In the mid-1970s, after teaching music in Fort Fairfield schools for a few years, Steve Orlofsky decided he had enough and wanted out of the classroom.
It didn’t exactly work out that way.
More than 40 years later, he is retiring from George Stevens Academy in Blue Hill as one of Maine’s best-known music teachers.
Under his direction, ensembles at the academy have won awards at state and New England regional festivals. In February of 2020, just before the COVID-19 pandemic, the school’s jazz combo Melodious Thunk placed second in its division at the National Jazz Festival in Philadelphia — one of several its combos to win honors over the years.
This year, the academy’s jazz groups submitted videos of live performances to the National Jazz Festival and won first and second place awards in their divisions. Orlofsky was named one of two National Jazz Festival Educators of the Year.
“He will be missed a lot,” said Libby Rosemeier, the academy’s assistant head of school. “He’s made such a name for himself, not just statewide but nationally, too. Steve is an artist, and he is bound and determined to do the best for his kids.”
But in the spring of 1977, before Orlofsky and a steady stream of his students started winning accolades, that future was far from certain when he decided to stop teaching and leave Maine.
A native of New York state, Orlofsky threw himself into his teaching position in Fort Fairfield after graduating from the University of Maine in 1974, but found after a while that he needed to step back.
“After three years, I was so pooped out,” Orlofsky said recently, seated on a stool in front of window fans in the band practice room.
So that fall he went to pursue a master’s degree in music education at Bowling Green State University near Toledo, Ohio — a pretty good indicator that he planned to return to teaching. But first, with his parents’ blessing, he hit the road as a touring musician with his buddies from grad school to play gigs mainly in the Midwest and Canada.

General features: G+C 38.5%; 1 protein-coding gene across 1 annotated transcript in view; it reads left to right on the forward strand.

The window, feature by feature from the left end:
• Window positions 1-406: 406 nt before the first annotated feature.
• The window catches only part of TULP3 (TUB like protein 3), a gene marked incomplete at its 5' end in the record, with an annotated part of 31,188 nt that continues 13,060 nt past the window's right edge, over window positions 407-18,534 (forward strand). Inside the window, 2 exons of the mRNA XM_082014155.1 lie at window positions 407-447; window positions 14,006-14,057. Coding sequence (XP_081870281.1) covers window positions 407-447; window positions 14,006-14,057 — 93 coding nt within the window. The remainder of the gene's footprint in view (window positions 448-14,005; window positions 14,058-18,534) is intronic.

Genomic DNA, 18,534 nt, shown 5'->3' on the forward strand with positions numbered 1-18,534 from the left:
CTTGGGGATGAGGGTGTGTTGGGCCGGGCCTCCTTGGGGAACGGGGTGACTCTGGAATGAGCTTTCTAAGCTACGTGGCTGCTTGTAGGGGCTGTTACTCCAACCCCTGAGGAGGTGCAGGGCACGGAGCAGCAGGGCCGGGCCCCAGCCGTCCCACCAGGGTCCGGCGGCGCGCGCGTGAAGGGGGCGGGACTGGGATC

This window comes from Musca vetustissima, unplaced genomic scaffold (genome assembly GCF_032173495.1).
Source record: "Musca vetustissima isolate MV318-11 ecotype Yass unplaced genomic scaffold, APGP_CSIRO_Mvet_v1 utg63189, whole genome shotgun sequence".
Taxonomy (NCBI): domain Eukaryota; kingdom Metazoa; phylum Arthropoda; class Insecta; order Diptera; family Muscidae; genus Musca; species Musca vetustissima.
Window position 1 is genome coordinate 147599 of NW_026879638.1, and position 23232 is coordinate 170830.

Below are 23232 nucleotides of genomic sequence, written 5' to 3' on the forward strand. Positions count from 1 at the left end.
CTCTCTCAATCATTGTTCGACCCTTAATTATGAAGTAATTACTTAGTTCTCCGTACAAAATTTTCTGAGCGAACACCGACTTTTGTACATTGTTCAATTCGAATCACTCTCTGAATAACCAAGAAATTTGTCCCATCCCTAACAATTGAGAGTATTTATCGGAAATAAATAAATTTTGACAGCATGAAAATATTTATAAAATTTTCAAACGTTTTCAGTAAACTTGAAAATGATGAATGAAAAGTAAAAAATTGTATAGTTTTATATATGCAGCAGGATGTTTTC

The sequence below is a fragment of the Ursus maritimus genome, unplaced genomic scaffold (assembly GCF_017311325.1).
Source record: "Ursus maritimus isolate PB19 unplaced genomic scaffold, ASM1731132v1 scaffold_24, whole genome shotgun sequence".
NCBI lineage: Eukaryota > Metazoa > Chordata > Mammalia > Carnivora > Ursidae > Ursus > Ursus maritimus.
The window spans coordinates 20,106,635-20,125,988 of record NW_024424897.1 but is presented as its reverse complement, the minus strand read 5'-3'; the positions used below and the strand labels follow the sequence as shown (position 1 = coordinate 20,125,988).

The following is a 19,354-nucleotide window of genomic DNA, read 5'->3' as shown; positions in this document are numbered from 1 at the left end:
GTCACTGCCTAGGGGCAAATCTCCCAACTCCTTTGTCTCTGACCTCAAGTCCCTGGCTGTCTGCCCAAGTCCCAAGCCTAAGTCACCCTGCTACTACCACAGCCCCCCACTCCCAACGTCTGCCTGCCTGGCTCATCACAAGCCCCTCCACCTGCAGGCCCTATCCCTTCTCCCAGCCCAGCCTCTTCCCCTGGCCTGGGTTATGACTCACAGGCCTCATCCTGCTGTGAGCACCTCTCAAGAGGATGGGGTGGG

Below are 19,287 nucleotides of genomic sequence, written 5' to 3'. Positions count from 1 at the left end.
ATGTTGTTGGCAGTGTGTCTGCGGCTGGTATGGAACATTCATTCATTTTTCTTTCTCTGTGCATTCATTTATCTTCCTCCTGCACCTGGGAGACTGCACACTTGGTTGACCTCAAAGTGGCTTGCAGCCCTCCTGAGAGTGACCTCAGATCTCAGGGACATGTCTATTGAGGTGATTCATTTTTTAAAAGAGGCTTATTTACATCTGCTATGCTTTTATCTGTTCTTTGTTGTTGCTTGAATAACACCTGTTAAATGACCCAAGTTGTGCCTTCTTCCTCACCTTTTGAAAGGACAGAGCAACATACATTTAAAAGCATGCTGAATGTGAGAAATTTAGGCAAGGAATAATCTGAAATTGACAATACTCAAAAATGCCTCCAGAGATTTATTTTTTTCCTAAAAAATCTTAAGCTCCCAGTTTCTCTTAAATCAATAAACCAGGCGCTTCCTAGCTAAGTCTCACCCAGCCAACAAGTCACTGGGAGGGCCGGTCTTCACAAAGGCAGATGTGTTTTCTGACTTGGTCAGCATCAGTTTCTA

“We weren’t just a disco group,” Orlofsky said. Funk was part of their repertoire, and “we played jazz and harder rock, too.”
After four years of touring, however, Orlofsky grew road weary and was ready to settle down, so he returned to Fort Fairfield, where taught for another six years. He was grateful to get his old job back, he said, and likely would have stayed there if not for the fact that, a few years later, his wife, Carol Orlofsky, got a job teaching at Mount Desert Island High School.
“I’ve always been a loyal person. It was hard for me to leave Fort Fairfield,” he said. “But my wife said ‘you can be married to your job or you can be married to me.’”
So they moved to Hancock County and, 34 years ago, Orlofsky became the music teacher at George Stevens. That first year, there were only 12 students signed up to play in the jazz band, so one of his first tasks became recruitment. As an incentive, he built a storage locker in the band room so students wouldn’t have to lug their instruments around school.
Orlofsky’s efforts quickly paid off. By the end of his first year, the jazz band had 40 students. By the mid-1990s, there were more than 100 — at a school with about 350 students — though that number has since declined to around 60.
“We tried different things in the 1990s,” Orlofsky said. “Kids kept wanting to be in a combo.”
Orlofsky said touring in the 1970s showed him the importance of performing frequently, which is why he regularly performs with other musicians, whether it’s with a small jazz trio at a local cafe, with the Bangor Symphony Orchestra, or backing national acts such as the Four Tops or The Temptations at Maine shows. A saxophone player, he plans to continue performing after retirement.
“It’s important to be able to play and to show the students I know what I’m doing,” Orlofsky said. “It’s not an easy task to learn music and play and perform it well. It’s downright difficult.”